Android or human-mutant, any do-gooder who uses fire as their superpower obviously needs to spar with a super-villain who can either dampen his flames or resist them somehow… If only there was some fire-resistant material that is evil in its own way… If only…

During the first golden age of comic books from the 1940s to 1960s, Asbestos Lady and Asbestos Man both used asbestos – often referred to as the “magic mineral” – to commit their crimes.

Asbestos had been around for a long time, but it only became a gold-mine for Canada when it was discovered in Quebec in the 1870s. Until later in the 20th century, little was known about the health dangers of asbestos.

Asbestos was used in everything from coffee pots to insulation to brake pads. It was affordable, it was durable, but most importantly, it was a great way to protect against fire and heat. However, even as early as the 1920s, there were rumblings that asbestos miners were getting sick from “dust disease of the lungs.” And yet, who was willing to give up such a lucrative industry that brought billions to Canada’s economy each year?

At the same time, as the true impact of asbestos was becoming more widely known, the first golden age of comics was on the rise. Heroes in capes with superhuman abilities were suddenly tackling the eras social and moral fights, from gender equality to nuclear war. Comic book artists used comics to reflect and comment on what was currently happening in society and the world at large.

Enter Marvel’s Asbestos Lady in 1947. Victoria Murdock was a self-described “criminal scientist” who designed suits made from asbestos to protect her and her gang of crooks when they set off large explosions and fires near banks that only her suited-up gang could get near, allowing them to rob banks freely. Wanting to further exploit the criminal possibilities of asbestos, her gang kidnapped Fred Raymond, a scientist with expertise in the material’s dangers. Refusing to help Asbestos Lady, Fred was ultimately rescued by the Human Torch.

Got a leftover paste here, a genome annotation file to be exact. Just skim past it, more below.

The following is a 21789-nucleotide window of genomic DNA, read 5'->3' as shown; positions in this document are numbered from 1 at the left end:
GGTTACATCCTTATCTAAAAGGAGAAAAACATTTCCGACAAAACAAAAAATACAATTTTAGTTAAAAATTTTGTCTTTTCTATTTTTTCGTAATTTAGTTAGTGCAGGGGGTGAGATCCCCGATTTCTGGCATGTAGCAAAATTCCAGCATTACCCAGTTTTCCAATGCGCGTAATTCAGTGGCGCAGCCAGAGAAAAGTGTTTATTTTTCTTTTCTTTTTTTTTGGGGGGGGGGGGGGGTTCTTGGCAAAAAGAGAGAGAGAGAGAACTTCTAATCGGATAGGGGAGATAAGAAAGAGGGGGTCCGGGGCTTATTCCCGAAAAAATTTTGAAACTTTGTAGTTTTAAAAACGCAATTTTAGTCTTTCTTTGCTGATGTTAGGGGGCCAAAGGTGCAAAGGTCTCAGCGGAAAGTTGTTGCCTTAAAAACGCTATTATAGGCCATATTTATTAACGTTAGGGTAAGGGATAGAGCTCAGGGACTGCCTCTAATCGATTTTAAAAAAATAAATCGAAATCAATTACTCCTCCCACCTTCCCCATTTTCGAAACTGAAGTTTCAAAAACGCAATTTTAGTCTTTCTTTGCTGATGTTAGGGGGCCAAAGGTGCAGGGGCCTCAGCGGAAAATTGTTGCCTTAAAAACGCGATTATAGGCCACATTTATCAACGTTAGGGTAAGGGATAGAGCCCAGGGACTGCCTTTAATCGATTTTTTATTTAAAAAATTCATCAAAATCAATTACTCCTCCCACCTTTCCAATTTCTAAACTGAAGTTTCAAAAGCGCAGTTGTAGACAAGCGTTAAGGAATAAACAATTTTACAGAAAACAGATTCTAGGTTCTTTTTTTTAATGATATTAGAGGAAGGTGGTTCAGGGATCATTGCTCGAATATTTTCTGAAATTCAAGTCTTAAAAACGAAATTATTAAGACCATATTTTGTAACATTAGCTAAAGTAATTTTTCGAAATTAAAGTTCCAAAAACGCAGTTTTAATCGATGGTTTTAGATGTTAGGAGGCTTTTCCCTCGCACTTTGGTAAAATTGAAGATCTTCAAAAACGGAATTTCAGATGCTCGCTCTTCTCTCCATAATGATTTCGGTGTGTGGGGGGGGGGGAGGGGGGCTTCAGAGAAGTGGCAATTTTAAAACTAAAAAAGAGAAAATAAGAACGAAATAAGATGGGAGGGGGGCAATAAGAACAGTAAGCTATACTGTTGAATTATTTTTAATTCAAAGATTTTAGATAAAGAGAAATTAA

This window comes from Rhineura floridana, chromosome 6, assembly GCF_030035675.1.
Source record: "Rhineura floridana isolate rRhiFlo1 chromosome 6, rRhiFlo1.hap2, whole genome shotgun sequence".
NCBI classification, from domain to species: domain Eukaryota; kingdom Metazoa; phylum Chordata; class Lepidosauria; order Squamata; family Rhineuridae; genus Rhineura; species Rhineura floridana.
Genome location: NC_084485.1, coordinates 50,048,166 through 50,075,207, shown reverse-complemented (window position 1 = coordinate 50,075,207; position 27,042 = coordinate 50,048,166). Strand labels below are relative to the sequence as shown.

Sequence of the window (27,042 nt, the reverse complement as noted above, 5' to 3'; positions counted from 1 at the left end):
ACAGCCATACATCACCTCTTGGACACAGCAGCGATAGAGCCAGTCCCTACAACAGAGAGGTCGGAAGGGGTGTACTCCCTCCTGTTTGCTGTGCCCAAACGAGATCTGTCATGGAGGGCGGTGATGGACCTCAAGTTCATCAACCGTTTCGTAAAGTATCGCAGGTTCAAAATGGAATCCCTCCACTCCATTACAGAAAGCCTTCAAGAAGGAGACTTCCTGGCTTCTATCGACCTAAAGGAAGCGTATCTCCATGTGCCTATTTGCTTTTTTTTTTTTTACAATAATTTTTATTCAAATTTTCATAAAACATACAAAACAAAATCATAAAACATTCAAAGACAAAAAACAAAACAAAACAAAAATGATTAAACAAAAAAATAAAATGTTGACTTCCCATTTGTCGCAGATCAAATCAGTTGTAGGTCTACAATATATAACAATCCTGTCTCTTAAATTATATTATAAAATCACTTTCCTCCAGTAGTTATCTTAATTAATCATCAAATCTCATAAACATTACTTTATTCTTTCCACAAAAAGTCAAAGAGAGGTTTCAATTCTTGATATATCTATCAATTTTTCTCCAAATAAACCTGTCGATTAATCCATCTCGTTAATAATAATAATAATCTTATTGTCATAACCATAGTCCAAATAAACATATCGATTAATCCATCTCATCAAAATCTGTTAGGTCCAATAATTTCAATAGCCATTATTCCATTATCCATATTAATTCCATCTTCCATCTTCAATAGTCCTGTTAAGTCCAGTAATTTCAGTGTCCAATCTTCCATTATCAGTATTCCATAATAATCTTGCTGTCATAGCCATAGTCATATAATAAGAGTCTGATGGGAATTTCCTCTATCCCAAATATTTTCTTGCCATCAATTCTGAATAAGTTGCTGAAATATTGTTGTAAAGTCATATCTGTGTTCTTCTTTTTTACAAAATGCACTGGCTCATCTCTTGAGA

Angered by her failure to turn the scientists into criminals like herself, she eventually had her revenge by killing Fred, thus becoming the Human Torch’s permanent nemesis. However, asbestos was her true nemesis and it was later revealed that she had gotten cancer from her prolonged exposure to asbestos.

Then in 1963, Marvel introduced Asbestos Man. Another criminal scientist, Professor Orson Kasloff was an unrepentant egomaniac who felt everyone should bow to his scientific genius. To show the underworld who was boss, he developed an arsenal of asbestos-laden garb and weaponry to battle Johnny Storm’s Torch.

Surprised and defeated by Asbestos Man on their first encounter, the Torch returned to turn up the heat with a fire so intense that Asbestos Man had to give up before he passed out from lack of oxygen. Although fire proofed, Asbestos Man proved all too immune to the Torch's heat and was easily defeated.

Ironically, years later, an older Asbestos Man shows up toting an oxygen tank to rob a store. He tells the cashier to ignore the tank, “I’m a cancer survivor.” But the cashier isn’t afraid of Asbestos Man or his tank, she’s terrified of his asbestos-lined suit. When the heroes finally show up, no one wants to touch Asbestos Man’s suit, and a hazmat team is finally called in to properly remediate the scene.

Asbestos Lady and Asbestos Man come from a time when the significant dangers associated with asbestos exposure weren’t as well known, and cover-ups were rampant. However, It’s a fitting end that both Asbestos Man and Asbestos Lady were done in by the same “magic material” that allowed them to live a life of crime. They ultimately ended up not only on the wrong side of the law, but also on the wrong side of science and history.



Happy Birthday Canada!

Written by Naomi Lai

In honour of Canada’s sesquicentennial, let’s take this opportunity to explore the evolution of health and safety in the workplace since Confederation.
A lot has changed since the birth of the Great White North – from labour laws and standard safety precautions, to popular building materials and healthcare research. Canada has made leaps and bounds towards creating a country - and a world - where occupational health and safety is a priority for workers and employers.

When the British North America Act, 1867 was signed making Canada an independent country, health and safety for workers was not a priority. Some health legislation was included in the act that vaguely outlined the responsibility of both the federal and provincial governments.